Would you care if you have never been cared for? Would you love if you have never been loved? Would you give if you have never received?
Erin was such a blessing in life. She came, heaven-seat, a catalyst of joy. But, her departure was too abrupt. Should I share her gift of love and of life with others? Or should I selfishly keep them to myself? What would you do, if you were in my place?
‘’I am sorry, Puan,’’ the doctor dropped the bombshell. ‘’We have exhausted all our resources. Your daughter is brain-dead.’’
His sombre words ripped the very core of my heart apart. I stole a glance at my only child, hooked by countless tubes and wires to the life-support machine. She seemed so frail, almost ethereal.
‘’But, Puan,’’ the doctor added. I looked up hopefully. ‘’Is organ donation is something you might want to consider?’’
* * * *
‘’No ! ! !’’ I screamed as Erin crossed the road home. Erin looked up, just as a huge lorry zoomed past. ‘’Bang ! ! ! ! !’’ I stood transfixed to the ground, replaying the scene blow-by-blow until it reached the ultimate finale. Erin gaily walking across the road she had grown to trust; a smile etched across her angelic face. Then, the lines of confusion as she glanced at me. Terror, as she saw the chariot of death. Her body fell gracefully, arching to perfection. It was all over in a matter of seconds. After all, what chance did a ten year-old stand against tones of metal?
She came from paradise perfect, God’s masterpiece. And she should return to the Creator unblemished. But, what would Erin want me to do? I have seen a retired swimmer putting his son through the paces. A mother sculpting her daughter’s hair neatly into a ballerina’s bun. No, we are not trying to orchestrate their lives. We are not even asking for a second chance. All we want is for them to carry our unfinished hopes and dreams. In this case, is this my wish for her, or her wish?
I walked away. Footsteps reverberated throughout the desolate corridors, making me aware of the absence of Erin’s pattering ones.
‘’Mummy, when can I go out to play?’’ I stopped dead in my tracks. Erin had asked a similar question a couple of days ago. Curiosity got the better of me as I headed towards the voice.
‘’When you get better, dear,’’ was the reply.
What came next was truly unexpected. ‘’But when will I get better?’’
That was the voice of an innocent child asking for another chance at life. At such a tender age, the world was supposed to be her playground, not her torture chamber. I saw her mother clad in a white tudung enveloping her in a tight embrace; she had no answer to her daughter’s simple question. But, what if I have? Only that I refuse to?
I ventured further. I saw children of diverse ethnics awaiting their sentence. They are all on the waiting list for organ transplant, the doctor on duty told me. ‘’But organ donors are hard to come by,’’ he sighed. I bit my lips.
‘’Children have the amazing ability from recover even the most severe form of illness. They show incredible resilience,’’ the doctor continued as we came to the play area. A few children were playing there; listless yet not without satisfaction. Again I noted, they were of different walks of life. Something tugged at my memory.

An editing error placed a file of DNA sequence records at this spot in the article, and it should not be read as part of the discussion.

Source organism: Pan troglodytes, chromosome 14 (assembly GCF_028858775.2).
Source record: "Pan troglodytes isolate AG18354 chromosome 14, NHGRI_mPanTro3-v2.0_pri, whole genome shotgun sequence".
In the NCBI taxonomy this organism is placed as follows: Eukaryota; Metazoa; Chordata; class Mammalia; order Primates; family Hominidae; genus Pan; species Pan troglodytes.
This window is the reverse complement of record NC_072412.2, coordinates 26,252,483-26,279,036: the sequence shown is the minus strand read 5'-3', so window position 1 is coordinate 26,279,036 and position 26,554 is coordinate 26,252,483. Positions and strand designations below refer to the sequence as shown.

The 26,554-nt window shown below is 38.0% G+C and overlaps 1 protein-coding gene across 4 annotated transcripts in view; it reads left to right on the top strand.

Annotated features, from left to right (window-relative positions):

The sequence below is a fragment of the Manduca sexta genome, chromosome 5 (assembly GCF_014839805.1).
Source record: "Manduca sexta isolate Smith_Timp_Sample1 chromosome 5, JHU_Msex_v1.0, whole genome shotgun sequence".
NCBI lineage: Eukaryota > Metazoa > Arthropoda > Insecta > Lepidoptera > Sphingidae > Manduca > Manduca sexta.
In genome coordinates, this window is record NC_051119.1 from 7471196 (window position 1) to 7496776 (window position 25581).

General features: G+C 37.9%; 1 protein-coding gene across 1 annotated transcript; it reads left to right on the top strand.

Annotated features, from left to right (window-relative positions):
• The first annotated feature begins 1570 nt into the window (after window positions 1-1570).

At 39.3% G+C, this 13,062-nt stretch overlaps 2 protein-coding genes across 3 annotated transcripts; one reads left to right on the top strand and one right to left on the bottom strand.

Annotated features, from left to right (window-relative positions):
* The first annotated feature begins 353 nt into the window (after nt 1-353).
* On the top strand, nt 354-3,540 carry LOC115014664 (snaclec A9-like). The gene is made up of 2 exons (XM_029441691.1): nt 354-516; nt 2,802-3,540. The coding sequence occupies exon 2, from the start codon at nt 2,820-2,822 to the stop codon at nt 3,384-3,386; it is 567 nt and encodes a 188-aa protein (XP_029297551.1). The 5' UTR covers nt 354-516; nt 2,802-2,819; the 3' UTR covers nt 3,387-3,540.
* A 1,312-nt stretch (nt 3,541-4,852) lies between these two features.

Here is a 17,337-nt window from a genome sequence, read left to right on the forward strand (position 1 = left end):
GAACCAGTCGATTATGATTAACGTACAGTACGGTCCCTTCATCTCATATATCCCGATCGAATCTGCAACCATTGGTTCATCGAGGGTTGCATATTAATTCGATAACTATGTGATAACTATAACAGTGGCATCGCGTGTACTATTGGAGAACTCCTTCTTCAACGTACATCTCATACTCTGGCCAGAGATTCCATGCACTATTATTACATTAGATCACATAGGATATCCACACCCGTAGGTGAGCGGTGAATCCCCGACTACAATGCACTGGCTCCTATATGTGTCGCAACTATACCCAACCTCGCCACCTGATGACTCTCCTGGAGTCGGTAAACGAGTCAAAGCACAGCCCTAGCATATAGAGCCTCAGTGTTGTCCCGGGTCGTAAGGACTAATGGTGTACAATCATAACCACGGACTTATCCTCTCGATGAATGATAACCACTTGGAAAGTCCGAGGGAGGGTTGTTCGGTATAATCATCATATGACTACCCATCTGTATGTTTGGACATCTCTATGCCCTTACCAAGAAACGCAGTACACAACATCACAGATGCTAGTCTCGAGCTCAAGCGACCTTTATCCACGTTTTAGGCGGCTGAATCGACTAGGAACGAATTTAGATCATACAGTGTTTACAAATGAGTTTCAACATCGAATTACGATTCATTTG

‘’Mummy, what is 1 Malaysia about?’’ Erin had questioned after returning from school. I looked straight into the clear eyes of my inquisitive ten year-old, desperately extricating remnants of a newspaper article I had read a few days before my memory.
‘’It is derived from the founding tenets of our nation, based on principles of acceptance, meritocracy and equality. A clarion call for all Malaysians, irrespective of races and religious beliefs, to unite as one,’’ I bombarded her mind with words beyond her comprehension.
‘’No, that is not really what 1 Malaysia is all about,’’ She indignantly stated. I stared at her in disbelief. ‘’What is it then?’’ I inquired.
‘’It is all about love. From loves come understanding and acceptance. There is a need for us to love one another without prejudice. We are truly 1 Malaysia only when we are a nation of love,’’ Erin spoke with wisdom beyond her age.
Simple words, yet indelibly profound. True, I agreed. We will not discriminate if we love. We will share the abundance of this land of milk and honey if we care. Then, we will lend a helping hand; made one by a common value of love.
‘’Just listen, and love, mummy,’’ Erin had said with conviction.
And so I did. I listened to the world’s conscience – to my own moral compass. I listened to the anguish of children in devastating suffering. Above all, I listened to the cry of humanity.
The world has evolved. It used to be much easier to understand. When the question was just – do you love or hate? Now, the question is : Who do you love more – the people out there, or your lifeless daughter?
I signed the consent form.
Erin had given me her gift of love and of life. It was only fair that I should share it with others. All around me, I witnessed miracles taking place. A blind Indian boy viewing the world for the very first time with Erin’s pair of bright eyes. A Chinese girl, scorched beyond recognition by the fury of fire, getting a brand new lease of life. The very same Malay girl, now able to embrace life as it is.
From then on, there was a strong sense of belonging and of compassion. I watched a single harvest of love transcended all racial barriers. Communities united. And I witnessed 1 Malaysia unfold; propounded by Erin’s theory of love – her gift of life.
In retrospect, I began to comprehend – there is nothing that love cannot do.
By: Esther Hor Shan Lin